Wednesday, January 11, 2012

Lisa's Way by Robert Collins

When Earth's colony planets start fighting amongst themselves, the portals that connect them are closed. Generations later, Lisa Herbert finds herself wondering why they couldn't be opened again, and trade between the colonies re-introduced. She reactivates the local portal and decides to travel to the colony planets with the intention of sharing the knowledge she's gained from the books in the town library.

Lisa's Way appears to be an attempt by Robert Collins (a fiction and non-fiction author) to create a story that appeals to and inspires teenage girls to step outside their traditional roles. This is a fine aspiration, and he might have pulled it off if he had dealt with the following issues:

1. Collins underestimates every character except Lisa; she's the only one in several worlds who tries to change the status quo and is capable of creative ideas--is this really plausible? No. The only reason Lisa is a hero is because everyone else are idiots.

2. He leaves out important characterization. Readers don't realize that Lisa has feelings for Little Wolf until the end of the book. She spends most of the book travelling and interacting with him, but it's only at the end that the reader finds out that she had been fantasizing about a relationship with him.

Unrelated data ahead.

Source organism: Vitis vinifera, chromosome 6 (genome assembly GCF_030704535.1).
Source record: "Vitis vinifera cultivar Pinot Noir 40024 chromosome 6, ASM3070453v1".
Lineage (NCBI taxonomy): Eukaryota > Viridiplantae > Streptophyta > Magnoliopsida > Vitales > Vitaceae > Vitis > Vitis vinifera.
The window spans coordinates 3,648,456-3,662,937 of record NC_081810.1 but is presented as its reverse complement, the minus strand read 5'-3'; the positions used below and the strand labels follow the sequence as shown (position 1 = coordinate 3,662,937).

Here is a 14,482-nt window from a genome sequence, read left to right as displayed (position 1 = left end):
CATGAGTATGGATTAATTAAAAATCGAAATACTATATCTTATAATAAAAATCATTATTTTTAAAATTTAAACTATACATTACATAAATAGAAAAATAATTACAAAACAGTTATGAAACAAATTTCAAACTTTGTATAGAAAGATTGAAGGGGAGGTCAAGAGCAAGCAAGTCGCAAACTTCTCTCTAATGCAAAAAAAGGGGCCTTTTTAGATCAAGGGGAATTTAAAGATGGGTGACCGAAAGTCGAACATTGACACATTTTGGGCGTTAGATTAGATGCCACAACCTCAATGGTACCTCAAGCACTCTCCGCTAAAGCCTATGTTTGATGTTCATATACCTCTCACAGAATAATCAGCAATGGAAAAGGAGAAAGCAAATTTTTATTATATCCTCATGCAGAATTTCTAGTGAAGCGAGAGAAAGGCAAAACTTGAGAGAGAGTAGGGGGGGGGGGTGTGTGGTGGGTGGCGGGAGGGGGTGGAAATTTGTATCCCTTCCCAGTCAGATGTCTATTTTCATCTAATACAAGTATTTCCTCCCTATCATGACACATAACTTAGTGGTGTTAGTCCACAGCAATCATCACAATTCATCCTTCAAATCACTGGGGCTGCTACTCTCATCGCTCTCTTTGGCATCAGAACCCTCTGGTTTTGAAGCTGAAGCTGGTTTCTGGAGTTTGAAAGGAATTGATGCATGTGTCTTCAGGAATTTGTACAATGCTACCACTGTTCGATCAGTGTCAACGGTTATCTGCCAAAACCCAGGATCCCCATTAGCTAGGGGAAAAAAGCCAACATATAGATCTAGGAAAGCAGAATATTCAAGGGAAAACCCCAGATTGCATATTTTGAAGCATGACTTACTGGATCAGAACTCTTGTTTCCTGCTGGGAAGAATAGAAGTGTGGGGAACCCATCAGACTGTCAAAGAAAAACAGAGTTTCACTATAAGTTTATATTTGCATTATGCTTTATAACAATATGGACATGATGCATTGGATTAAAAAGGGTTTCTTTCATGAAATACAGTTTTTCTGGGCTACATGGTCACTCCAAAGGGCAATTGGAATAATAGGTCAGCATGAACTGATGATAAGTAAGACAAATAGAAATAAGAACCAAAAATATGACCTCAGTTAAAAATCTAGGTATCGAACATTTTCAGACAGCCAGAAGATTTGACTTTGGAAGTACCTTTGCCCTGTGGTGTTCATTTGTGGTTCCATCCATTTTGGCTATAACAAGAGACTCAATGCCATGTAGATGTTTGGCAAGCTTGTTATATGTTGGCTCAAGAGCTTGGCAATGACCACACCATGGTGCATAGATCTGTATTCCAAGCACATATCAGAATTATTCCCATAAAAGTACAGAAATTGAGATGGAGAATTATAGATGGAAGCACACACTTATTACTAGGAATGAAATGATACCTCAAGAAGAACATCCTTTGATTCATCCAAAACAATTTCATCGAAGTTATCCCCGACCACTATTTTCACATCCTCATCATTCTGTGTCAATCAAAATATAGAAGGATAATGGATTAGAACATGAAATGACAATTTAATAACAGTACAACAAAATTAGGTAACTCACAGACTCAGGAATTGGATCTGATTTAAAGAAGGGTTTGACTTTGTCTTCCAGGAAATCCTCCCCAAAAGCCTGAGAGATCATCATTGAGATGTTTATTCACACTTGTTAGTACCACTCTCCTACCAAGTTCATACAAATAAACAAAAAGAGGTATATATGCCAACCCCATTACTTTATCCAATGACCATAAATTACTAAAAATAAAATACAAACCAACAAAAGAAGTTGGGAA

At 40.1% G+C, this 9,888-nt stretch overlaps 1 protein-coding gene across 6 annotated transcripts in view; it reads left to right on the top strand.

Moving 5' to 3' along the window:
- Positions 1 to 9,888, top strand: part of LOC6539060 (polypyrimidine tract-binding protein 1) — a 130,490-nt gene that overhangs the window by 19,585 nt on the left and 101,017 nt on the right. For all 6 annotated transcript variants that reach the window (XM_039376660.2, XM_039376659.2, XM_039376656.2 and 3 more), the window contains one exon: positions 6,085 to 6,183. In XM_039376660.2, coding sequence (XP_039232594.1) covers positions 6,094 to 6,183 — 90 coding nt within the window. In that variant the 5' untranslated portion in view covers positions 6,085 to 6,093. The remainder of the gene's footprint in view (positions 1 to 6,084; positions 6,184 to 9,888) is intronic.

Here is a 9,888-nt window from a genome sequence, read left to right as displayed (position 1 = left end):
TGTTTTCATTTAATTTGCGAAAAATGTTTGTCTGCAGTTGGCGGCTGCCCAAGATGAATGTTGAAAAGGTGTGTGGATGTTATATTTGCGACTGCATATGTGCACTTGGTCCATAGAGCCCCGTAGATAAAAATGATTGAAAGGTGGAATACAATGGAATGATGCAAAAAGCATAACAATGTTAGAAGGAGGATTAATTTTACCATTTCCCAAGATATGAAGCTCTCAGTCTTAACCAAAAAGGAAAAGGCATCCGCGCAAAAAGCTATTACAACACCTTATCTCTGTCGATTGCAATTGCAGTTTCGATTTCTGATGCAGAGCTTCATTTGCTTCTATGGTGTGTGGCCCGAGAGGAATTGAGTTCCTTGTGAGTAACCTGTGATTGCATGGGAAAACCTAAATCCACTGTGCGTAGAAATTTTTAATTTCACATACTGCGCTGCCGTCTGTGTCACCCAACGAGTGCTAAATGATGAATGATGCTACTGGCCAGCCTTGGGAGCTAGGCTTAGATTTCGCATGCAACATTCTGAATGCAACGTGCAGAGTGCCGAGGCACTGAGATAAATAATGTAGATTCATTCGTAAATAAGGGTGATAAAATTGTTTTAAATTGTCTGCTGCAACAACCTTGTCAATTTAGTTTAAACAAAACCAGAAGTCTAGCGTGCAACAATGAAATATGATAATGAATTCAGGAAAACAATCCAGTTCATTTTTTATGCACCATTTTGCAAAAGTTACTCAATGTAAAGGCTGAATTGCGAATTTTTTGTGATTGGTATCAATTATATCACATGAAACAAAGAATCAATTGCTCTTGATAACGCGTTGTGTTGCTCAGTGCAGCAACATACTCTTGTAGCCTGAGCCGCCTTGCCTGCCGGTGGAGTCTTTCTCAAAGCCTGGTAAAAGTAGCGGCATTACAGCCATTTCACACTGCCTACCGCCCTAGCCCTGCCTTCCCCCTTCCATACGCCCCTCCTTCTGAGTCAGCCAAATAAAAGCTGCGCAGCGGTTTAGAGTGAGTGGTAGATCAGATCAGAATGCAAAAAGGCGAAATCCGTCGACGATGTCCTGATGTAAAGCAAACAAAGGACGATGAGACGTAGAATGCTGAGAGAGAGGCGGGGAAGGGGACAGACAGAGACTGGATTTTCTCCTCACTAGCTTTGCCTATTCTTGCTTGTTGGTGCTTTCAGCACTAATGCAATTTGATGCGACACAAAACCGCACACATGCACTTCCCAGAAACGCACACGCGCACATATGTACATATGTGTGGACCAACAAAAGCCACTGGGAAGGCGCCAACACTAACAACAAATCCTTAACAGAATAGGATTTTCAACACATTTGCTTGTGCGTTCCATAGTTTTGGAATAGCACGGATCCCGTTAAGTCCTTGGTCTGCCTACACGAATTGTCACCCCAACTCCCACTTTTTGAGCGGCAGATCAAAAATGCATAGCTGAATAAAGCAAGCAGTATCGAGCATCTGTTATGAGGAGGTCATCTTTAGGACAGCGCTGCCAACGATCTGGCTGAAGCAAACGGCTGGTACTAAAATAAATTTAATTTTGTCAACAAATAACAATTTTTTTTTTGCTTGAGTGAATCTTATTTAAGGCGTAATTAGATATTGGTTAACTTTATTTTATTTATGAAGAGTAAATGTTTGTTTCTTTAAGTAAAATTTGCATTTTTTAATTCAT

3. Everything goes right for Lisa and her companions. There's never a backfire. There's never a failure. There're no opportunities for Lisa to grow and change. She's the same person at the end as at the beginning; in other words, she's a flat character.

4. The dialogue can be boring and is sometimes employed only to share narrative information with other characters--information that the reader already knows and is not interested in hearing again. That being said, it doesn't have that robotic, cliched sound that bad dialogue can often have.

5. There's no subplot. Lisa just moves from place to place, trying to help people. The reader doesn't learn about anything else, and nothing from the outside worlds seems to affect her and her companions.

6. This book teaches that the end justifies the means: Lisa uses violence, kidnapping, and threats to make people come around to her way of thinking.

Structural and stylistic issues aside, the book is cleanly written. Either Collins has impeccable sentence writing skills, or he employs a copy editor. That being said, if you decide to read this edition, be prepared to ignore some typos.

In Lisa's Way, Collins's attempt to create an inspiring character is a success: Lisa is a boundary-pushing woman. But his attempt to create an inspiring book fails, because there are no other female characters that play a significant role in this book. Lisa surrounds herself with men, and seems to consider herself the exception the rule when it comes to breaking out of the traditional female role; in this book, it really is only Lisa's way.

Copy source: provided free by the author
Genre: young adult science fiction
Format: hardcopy

No comments:

Post a Comment